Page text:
‘Chasing Malaria’ is a pilot program based in National Capital District (NCD) and Central Provinces of Papua New Guinea since late 2014. It’s goal is to map malaria within these Provinces and to supply Long Lasting Insecticidal Nets (LLINs) where malaria remains a problem. This is achieved by giving every RDT (Rapid Diagnostic Test) malaria positive case an LLIN. This assumes that these people do not have nets but it also reinforces the message of using an LLIN every night to avoid getting malaria. From the data collected RAM will be able to identify the worst affected villages and commence programs to eliminate malaria altogether.

The program works closely with the Central and NCD Provincial Health Authorities and now has full coverage of all health centres in these Provinces. RAM is keeping a full record all malaria cases identified, RDT results and LLINs issued.


  • The project is now delivering nets through 19 Health Centres in NCD and 21 Health Centres in Central Province (1 Goilala, 11 Kairuku, 6 Rigo and 3 Abau).
  • Between December 2014 and June 2015, the project has recorded 1,814 cases of malaria with LLINs distributed to them. This is about 260 malaria cases a month between the two provinces. This would give approximate incidence rates of 2 per 1000 in NCD and about 11 per thousand in Central Province.
  • When the project started, many cases of malaria were being diagnosed clinically without using RDTs. Now all clinics are regularly using RDTs – NCD now tests 99% of all cases of malaria and Central 96% -The records show that some of the Aid Posts of the programme are still not utilising RDTs properly but this is being addressed.
  •  Between December 2014 to June 2015 NCD Clinics tested 17,457 cases of which 644 were positive (3.6% in NCD ). Interestingly the records show that most cases where in adults suggesting that much of the malaria is NCD is imported.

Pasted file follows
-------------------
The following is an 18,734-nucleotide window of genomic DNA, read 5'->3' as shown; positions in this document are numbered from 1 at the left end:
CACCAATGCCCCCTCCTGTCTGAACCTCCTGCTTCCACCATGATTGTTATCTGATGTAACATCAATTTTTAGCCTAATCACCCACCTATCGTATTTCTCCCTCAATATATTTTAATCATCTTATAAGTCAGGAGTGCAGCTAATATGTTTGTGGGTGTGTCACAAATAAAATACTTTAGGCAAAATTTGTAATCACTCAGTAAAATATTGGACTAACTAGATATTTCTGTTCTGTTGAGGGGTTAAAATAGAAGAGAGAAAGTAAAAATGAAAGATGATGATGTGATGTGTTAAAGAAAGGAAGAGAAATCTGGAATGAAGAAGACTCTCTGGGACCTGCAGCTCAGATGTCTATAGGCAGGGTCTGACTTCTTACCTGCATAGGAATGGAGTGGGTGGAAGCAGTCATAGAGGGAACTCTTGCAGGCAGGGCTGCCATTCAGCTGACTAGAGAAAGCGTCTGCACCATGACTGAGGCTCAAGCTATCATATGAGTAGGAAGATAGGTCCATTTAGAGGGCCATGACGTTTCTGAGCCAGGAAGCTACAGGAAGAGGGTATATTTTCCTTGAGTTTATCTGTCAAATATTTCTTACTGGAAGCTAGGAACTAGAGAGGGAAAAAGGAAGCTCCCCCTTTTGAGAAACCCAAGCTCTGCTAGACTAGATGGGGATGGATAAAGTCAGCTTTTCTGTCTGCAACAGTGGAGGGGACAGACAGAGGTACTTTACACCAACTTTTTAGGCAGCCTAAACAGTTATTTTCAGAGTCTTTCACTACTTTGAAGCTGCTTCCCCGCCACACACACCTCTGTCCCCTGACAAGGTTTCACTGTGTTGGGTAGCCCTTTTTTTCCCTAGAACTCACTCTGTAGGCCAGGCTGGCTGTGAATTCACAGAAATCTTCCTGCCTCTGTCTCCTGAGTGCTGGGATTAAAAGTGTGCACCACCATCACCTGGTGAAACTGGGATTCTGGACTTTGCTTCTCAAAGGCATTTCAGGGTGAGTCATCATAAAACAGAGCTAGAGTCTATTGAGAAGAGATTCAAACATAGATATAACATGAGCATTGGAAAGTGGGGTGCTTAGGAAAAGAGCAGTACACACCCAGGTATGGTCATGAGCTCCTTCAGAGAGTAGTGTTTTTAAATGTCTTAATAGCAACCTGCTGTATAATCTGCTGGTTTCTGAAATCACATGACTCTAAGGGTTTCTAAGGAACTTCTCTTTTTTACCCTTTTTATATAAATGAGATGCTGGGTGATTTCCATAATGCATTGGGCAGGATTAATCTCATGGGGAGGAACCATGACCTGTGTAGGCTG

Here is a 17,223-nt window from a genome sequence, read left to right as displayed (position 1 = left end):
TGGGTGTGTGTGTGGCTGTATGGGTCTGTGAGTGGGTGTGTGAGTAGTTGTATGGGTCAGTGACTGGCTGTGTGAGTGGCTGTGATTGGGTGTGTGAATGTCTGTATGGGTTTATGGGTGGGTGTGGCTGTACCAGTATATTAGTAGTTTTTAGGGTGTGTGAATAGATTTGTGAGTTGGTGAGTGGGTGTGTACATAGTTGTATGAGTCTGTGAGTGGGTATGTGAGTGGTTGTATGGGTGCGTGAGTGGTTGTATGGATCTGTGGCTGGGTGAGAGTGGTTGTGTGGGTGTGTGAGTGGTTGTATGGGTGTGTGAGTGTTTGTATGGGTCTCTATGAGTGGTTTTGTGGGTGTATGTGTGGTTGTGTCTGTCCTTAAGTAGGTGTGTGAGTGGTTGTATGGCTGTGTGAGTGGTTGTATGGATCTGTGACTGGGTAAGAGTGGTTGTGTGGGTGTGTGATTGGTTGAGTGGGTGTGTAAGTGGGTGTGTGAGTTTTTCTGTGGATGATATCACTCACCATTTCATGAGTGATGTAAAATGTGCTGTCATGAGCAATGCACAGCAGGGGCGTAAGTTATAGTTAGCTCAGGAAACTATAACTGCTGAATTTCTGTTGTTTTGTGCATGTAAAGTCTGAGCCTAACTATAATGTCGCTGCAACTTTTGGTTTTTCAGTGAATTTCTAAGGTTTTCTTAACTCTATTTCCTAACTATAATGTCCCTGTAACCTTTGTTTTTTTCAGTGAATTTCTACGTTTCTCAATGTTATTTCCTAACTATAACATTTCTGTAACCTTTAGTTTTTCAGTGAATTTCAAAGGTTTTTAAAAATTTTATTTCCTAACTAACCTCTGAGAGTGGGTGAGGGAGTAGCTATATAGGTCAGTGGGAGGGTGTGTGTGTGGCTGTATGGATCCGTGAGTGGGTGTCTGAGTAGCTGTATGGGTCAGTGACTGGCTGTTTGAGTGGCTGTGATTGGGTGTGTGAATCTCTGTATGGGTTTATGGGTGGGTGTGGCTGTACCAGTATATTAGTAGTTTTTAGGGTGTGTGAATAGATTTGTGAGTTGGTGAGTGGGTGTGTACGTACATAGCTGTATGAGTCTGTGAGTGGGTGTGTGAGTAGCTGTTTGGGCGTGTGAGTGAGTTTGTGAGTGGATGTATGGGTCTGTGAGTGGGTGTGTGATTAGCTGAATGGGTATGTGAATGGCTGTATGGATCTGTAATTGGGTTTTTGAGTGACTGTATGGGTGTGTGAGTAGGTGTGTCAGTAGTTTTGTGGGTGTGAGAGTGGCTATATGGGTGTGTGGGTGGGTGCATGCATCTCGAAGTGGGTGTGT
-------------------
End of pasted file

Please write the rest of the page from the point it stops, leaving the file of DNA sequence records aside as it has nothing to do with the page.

• In Central Province, from 8,932 patients tested with RDTs, 1,170 (12.1%) were positive. Unlike NCD, malaria cases in Central are not scattered but appear focused in certain locations. The two worst villages identifies are Kuriva Blocks near Kuriva Health Centre and Adio near Kabuna Health Centre. This identification means that the project can now start to look at other interventions that can be applied to these villages to reduce malaria.
  • The data shows that malaria cases recorded in the period of April to June are greater than January to March. It is not yet clear why but the data supports deeper analysis.


















Other Comments

  • RDTs were not always being read correctly – the project is collecting the positive RDTs as an insurance that the RDTs are being read correctly and nets are being given out to those who deserve them.
  • Clinic staff still not asking people exactly where they live and still record people in a generic sense e.g. Vabukore – more exact addresses are needed for follow up.
  • Identifying villages has allowed for targeted sales of Mosbar through RAM’s ‘Private Sector Program’ which has proved very popular.

RAM PNG is managed by Tim Freeman who is a full time employee.